Submitted by Jonathan Rosenblum on
In contrast to the more than $15 billion in direct marketing spent in the U.S. to exhort children to buy food and non-food products, children often don’t get very far with the companies when they start asking questions. Olympia, Washington teacher Michi Thacker assigned her elementary students to write food manufacturers to raise questions, such as where the macaroni comes from. Most larger companies like Kraft suddenly had little to say. Kraft told one student via email that “the information you are seeking is considered confidential.” Gatorade, Frito Lay, Campbell’s and Post had similar nonanswers. Nancy from Nancy’s Yogurt of Eugene, Oregon, on the other hand, responded personally to students with the names of the producing farms and the origins of ingredients. Rethinking Schools contains 13 articles about how children learn about food, including the costs of local and imported food, corporate food distribution networks, connecting food and heritage, and what an earthworm (in contrast to a PR firm) can teach you about eating right.
mark reed replied on Permalink
Kraft Food's secret ingredients
I love this article on Kraft Foods because I also have been calling them since February 2006 on an illegal and toxic ingredient in their Macaroni and Cheese.
Here is what happened. In February 2006 I attended a food activist conference at DePaul University in Chicago. At the conference I received a flier on a food ingredient I had never heard of before called Milk Protein Concentrate (MPC). The flier was titled "Is there "Krap" in your Kraft Singles?" The flier stated that instead of milk, Kraft puts MPC in their Kraft Singles which is a by-product of milk processing. MPC contains dried bacteria, radioactive isotopes, heavy metals, pesticides, dioxins and other dangerous residues and is not purchased locally but imported from places such as the Ukraine, India and New Zealand. Worse, MPC has never been approved by the FDA. (The flier can be found at www.familyfarmdefenders.org).
After the conference I called Kraft's consumer information line and was told that Milk Protein Concentrate is concentrated protein from milk. When I asked them to explain further they suggested I call corporate headquarters in Glenview, Illinois. Since they are north of Chicago I paid them a visit in person. I asked to speak to a nutritionist and the receptionist said she would call someone. While I waited I flipped through their annual report which showed healthy, good-looking people smoking cigarettes (Kraft and Phillip Morris are owned by the same company-Altria). A woman named Sabrina contacted me on the lobby phone and took my information. While we were talking a security guard was called out to watch me and then escorted me out of the building (FYI-I made absolutely no fuss, am clean cut, in my forties and the father of 2 young boys).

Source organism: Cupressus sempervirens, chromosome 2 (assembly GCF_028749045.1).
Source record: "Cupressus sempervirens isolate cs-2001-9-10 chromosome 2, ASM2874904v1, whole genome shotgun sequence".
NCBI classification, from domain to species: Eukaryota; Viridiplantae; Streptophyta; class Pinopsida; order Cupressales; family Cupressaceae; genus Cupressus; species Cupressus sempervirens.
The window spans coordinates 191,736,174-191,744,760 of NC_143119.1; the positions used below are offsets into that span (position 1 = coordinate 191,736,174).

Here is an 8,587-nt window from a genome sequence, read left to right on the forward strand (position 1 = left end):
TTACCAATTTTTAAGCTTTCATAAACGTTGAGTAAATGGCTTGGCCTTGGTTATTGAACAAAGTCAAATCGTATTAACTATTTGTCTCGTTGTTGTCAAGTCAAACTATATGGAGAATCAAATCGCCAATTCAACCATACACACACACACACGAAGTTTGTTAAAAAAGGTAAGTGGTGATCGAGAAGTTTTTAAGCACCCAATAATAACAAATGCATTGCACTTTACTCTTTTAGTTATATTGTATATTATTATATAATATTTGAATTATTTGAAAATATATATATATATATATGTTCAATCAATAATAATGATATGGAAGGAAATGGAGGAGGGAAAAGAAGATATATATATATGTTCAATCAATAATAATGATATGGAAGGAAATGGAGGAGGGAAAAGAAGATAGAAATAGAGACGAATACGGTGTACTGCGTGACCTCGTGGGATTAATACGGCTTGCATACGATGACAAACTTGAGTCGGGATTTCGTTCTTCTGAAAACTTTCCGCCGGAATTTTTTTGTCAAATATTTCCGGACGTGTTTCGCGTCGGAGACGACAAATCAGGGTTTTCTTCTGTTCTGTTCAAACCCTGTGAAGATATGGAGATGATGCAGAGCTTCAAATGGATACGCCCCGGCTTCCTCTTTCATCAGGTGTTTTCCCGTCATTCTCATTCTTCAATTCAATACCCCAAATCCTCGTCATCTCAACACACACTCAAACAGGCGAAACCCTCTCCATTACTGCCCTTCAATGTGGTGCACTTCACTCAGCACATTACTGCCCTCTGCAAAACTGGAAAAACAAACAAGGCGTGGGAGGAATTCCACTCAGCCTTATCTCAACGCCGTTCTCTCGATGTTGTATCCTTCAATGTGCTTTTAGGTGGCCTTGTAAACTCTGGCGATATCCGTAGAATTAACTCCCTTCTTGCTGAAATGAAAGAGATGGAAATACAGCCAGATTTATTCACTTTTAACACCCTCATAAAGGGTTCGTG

Sabrina and I have hence talked back and forth over the past months. I told her that the FDA says MPC is an illegal ingredient and she said Kraft abides by all FDA guidelines and in no way would they break FDA regulations. I called her back and told her I downloaded a Warning Letter from the FDA's website addressed to Kraft that I will summarize- the FDA has inspected 3 of Kraft's plants and have found that Kraft is using MPC in their food-this is an illegal substance that needs to be removed. Sabrina was not aware of this letter and I told her where to find it (just type in MPC on the FDA's website and you will get it). She said she would get back to me and I haven't received a call in a number of weeks. I have tried unsuccessfully to talk to other people in the organization especially a nutritionist and even the CEO but to no avail. The road always leads back to Sabrina who would rather not talk to me and called me back once but prefers I call her.
According to the flier I received-instead of removing MPC-Kraft instead changed the name of Kraft Singles from "Cheese Food" to "Cheese Product". At least the new name is closer to what it is-an "industrial product" instead of food.
vivipeterson replied on Permalink
What we don't know about food
Mark, i think it's pretty cool to see what you did! To go there by yourself and trying to get information, if more people were like you the big companies would end up with no choice but to tell us the truth. If they sent that security guard, it's because they don't like people asking them questions and because they can still hide things because so few people are not afraid to try to change things.
Many food companies have big secrets. They are playing with our HEALTH, trying to make a few bucks, that is just horrible. GM food is really popular right now, it's cheaper, often taste more, but what about our health? Is it not worth paying a bit more to stay in good shape. Anyway, the money we win by buying cheaper food is lost with the new diseases we have to fight and we people getting sick. The good thing is that bloggers from around the world are starting to talk together about these problems and some websites warn people about all these dangers. An example, some ramen noodles website tells us that there is monosodium glutamate in the soup base, an ingredient that is banned in Europe. Hopefully people will open their eyes and start working together to change thing and to tell big companies that we don't want to eat chemical products anymore!